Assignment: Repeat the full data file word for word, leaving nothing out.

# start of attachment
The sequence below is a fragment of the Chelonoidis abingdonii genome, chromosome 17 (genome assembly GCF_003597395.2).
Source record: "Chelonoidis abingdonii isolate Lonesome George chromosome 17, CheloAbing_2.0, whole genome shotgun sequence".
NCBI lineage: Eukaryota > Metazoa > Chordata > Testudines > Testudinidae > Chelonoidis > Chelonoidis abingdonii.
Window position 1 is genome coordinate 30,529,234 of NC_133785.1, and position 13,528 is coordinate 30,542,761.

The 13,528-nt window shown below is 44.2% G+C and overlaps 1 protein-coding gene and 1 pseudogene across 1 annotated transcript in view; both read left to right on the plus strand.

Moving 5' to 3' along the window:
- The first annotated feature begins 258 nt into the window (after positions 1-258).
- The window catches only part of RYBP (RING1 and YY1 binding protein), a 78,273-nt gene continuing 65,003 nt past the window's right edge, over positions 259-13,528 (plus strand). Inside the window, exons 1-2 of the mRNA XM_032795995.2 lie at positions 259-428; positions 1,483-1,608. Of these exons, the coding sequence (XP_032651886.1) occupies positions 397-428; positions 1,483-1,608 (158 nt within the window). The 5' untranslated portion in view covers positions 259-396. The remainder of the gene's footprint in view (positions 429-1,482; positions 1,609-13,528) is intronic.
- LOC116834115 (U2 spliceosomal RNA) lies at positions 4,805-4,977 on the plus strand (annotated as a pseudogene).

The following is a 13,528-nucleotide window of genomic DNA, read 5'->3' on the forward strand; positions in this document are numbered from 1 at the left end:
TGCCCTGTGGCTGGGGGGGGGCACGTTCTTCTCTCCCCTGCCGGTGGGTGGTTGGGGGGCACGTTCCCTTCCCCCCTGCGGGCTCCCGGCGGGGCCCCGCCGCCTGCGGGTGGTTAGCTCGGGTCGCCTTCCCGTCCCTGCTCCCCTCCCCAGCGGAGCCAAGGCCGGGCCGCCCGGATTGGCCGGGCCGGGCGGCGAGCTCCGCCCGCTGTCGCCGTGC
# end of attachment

The sequence below is a fragment of the Chelonoidis abingdonii genome, chromosome 17 (genome assembly GCF_003597395.2).
Source record: "Chelonoidis abingdonii isolate Lonesome George chromosome 17, CheloAbing_2.0, whole genome shotgun sequence".
NCBI lineage: Eukaryota > Metazoa > Chordata > Testudines > Testudinidae > Chelonoidis > Chelonoidis abingdonii.
Window position 1 is genome coordinate 30,529,234 of NC_133785.1, and position 13,528 is coordinate 30,542,761.

The 13,528-nt window shown below is 44.2% G+C and overlaps 1 protein-coding gene and 1 pseudogene across 1 annotated transcript in view; both read left to right on the plus strand.

Moving 5' to 3' along the window:
- The first annotated feature begins 258 nt into the window (after positions 1-258).
- The window catches only part of RYBP (RING1 and YY1 binding protein), a 78,273-nt gene continuing 65,003 nt past the window's right edge, over positions 259-13,528 (plus strand). Inside the window, exons 1-2 of the mRNA XM_032795995.2 lie at positions 259-428; positions 1,483-1,608. Of these exons, the coding sequence (XP_032651886.1) occupies positions 397-428; positions 1,483-1,608 (158 nt within the window). The 5' untranslated portion in view covers positions 259-396. The remainder of the gene's footprint in view (positions 429-1,482; positions 1,609-13,528) is intronic.
- LOC116834115 (U2 spliceosomal RNA) lies at positions 4,805-4,977 on the plus strand (annotated as a pseudogene).

The following is a 13,528-nucleotide window of genomic DNA, read 5'->3' on the forward strand; positions in this document are numbered from 1 at the left end:
TGCCCTGTGGCTGGGGGGGGGCACGTTCTTCTCTCCCCTGCCGGTGGGTGGTTGGGGGGCACGTTCCCTTCCCCCCTGCGGGCTCCCGGCGGGGCCCCGCCGCCTGCGGGTGGTTAGCTCGGGTCGCCTTCCCGTCCCTGCTCCCCTCCCCAGCGGAGCCAAGGCCGGGCCGCCCGGATTGGCCGGGCCGGGCGGCGAGCTCCGCCCGCTGTCGCCGTGC